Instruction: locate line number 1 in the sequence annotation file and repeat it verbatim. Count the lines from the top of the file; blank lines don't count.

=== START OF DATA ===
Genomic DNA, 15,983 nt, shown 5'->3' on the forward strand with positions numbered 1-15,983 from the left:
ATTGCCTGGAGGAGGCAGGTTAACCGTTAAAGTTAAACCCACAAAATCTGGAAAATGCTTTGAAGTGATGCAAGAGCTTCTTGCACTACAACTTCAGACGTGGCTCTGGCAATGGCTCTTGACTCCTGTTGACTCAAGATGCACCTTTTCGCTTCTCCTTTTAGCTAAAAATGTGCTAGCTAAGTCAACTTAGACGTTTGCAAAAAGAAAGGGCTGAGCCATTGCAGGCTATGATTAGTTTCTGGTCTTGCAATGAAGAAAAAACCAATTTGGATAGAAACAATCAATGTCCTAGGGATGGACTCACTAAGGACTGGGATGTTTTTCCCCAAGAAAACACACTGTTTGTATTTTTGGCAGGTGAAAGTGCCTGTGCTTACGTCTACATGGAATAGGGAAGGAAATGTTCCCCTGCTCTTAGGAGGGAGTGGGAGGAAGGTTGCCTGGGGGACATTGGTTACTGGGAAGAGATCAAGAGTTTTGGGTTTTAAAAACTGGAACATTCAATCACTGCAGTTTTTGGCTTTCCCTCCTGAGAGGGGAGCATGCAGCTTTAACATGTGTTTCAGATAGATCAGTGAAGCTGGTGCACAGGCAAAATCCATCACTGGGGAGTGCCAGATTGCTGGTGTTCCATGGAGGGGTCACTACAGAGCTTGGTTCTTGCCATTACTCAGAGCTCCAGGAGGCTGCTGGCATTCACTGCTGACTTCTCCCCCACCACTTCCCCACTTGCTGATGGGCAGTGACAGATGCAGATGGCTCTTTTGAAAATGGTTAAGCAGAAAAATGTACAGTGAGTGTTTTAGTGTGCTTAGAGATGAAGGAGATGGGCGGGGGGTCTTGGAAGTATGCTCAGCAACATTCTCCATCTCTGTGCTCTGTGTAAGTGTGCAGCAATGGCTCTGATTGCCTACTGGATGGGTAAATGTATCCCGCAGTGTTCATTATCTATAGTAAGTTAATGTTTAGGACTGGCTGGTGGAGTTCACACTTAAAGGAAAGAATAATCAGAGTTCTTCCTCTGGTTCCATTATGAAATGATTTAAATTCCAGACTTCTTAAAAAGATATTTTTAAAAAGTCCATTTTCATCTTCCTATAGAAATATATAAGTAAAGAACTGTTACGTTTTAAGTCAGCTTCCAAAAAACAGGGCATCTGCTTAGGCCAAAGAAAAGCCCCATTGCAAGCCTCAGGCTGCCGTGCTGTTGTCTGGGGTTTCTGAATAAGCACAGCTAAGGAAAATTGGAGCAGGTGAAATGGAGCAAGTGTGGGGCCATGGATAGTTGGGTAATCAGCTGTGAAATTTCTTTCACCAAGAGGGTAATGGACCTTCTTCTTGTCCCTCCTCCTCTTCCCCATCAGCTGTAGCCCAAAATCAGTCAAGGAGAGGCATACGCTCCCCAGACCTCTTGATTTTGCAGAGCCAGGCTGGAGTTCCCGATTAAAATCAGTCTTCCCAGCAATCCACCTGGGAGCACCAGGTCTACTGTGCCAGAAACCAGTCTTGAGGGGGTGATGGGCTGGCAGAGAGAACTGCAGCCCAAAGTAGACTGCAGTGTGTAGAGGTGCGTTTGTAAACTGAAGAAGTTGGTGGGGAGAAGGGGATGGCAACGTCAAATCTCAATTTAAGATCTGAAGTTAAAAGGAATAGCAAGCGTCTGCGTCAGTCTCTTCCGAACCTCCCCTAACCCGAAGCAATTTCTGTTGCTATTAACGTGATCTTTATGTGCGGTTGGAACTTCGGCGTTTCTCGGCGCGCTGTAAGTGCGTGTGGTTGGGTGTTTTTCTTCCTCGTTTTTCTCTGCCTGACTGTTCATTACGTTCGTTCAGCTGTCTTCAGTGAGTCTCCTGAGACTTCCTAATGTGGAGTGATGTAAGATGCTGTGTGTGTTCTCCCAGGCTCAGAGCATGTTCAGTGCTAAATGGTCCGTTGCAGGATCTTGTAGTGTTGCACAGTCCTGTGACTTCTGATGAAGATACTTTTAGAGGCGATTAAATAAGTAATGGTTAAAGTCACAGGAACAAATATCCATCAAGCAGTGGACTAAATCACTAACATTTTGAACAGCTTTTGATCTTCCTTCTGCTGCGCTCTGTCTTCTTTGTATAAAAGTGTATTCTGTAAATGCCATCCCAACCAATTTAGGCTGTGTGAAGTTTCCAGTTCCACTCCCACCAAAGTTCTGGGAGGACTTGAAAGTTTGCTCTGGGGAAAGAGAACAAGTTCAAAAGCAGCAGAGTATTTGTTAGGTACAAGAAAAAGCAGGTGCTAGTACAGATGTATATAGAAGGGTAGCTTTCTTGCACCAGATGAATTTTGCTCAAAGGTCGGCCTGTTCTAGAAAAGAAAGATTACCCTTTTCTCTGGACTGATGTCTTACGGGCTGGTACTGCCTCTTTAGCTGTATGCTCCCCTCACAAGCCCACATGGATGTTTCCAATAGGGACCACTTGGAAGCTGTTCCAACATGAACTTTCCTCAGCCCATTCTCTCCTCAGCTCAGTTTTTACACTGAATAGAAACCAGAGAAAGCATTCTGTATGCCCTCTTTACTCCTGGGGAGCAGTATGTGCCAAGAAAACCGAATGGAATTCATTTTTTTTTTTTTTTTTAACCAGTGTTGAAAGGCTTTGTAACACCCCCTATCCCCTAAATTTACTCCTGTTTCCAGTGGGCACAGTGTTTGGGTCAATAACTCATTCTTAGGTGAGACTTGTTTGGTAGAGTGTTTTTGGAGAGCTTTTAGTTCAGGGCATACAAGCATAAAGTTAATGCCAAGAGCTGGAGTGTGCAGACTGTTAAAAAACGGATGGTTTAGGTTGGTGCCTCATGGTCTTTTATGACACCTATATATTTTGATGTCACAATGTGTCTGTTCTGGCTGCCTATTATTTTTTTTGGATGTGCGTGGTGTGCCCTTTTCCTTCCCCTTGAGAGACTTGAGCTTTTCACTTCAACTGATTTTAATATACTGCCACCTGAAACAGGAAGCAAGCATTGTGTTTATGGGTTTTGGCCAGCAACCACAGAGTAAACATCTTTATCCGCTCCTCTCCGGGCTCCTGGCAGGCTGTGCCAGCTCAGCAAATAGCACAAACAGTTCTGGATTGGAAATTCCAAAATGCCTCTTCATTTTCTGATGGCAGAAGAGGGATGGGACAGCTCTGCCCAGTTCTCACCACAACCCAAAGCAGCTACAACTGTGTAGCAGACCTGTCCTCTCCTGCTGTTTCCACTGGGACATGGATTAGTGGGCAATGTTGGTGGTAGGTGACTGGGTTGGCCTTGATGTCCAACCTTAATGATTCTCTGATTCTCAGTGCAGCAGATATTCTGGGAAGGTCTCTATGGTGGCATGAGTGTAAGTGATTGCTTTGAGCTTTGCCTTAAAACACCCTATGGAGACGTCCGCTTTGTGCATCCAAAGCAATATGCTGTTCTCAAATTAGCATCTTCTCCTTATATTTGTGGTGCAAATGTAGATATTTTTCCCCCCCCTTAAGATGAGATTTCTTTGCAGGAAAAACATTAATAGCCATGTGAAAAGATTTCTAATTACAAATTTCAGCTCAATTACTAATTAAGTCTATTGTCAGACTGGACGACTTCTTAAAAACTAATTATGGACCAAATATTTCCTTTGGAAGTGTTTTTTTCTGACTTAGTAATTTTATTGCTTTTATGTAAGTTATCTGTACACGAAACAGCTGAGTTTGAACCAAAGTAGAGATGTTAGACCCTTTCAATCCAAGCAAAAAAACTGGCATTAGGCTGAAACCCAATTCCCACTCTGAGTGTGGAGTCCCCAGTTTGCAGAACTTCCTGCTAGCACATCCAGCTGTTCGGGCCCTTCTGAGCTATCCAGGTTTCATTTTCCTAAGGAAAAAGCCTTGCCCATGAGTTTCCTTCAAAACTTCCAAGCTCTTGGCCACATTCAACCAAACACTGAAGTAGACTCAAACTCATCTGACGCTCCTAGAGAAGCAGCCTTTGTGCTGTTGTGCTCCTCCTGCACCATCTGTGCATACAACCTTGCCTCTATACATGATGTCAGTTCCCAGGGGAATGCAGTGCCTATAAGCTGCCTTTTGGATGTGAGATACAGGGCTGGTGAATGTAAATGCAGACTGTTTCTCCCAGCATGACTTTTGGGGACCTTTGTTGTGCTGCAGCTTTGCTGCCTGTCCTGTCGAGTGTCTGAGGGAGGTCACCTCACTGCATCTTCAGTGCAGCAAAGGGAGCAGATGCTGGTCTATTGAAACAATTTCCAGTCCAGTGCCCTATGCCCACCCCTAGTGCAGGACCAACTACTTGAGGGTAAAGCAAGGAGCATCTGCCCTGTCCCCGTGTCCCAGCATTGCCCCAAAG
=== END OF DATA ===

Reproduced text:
Genomic DNA, 15,983 nt, shown 5'->3' on the forward strand with positions numbered 1-15,983 from the left: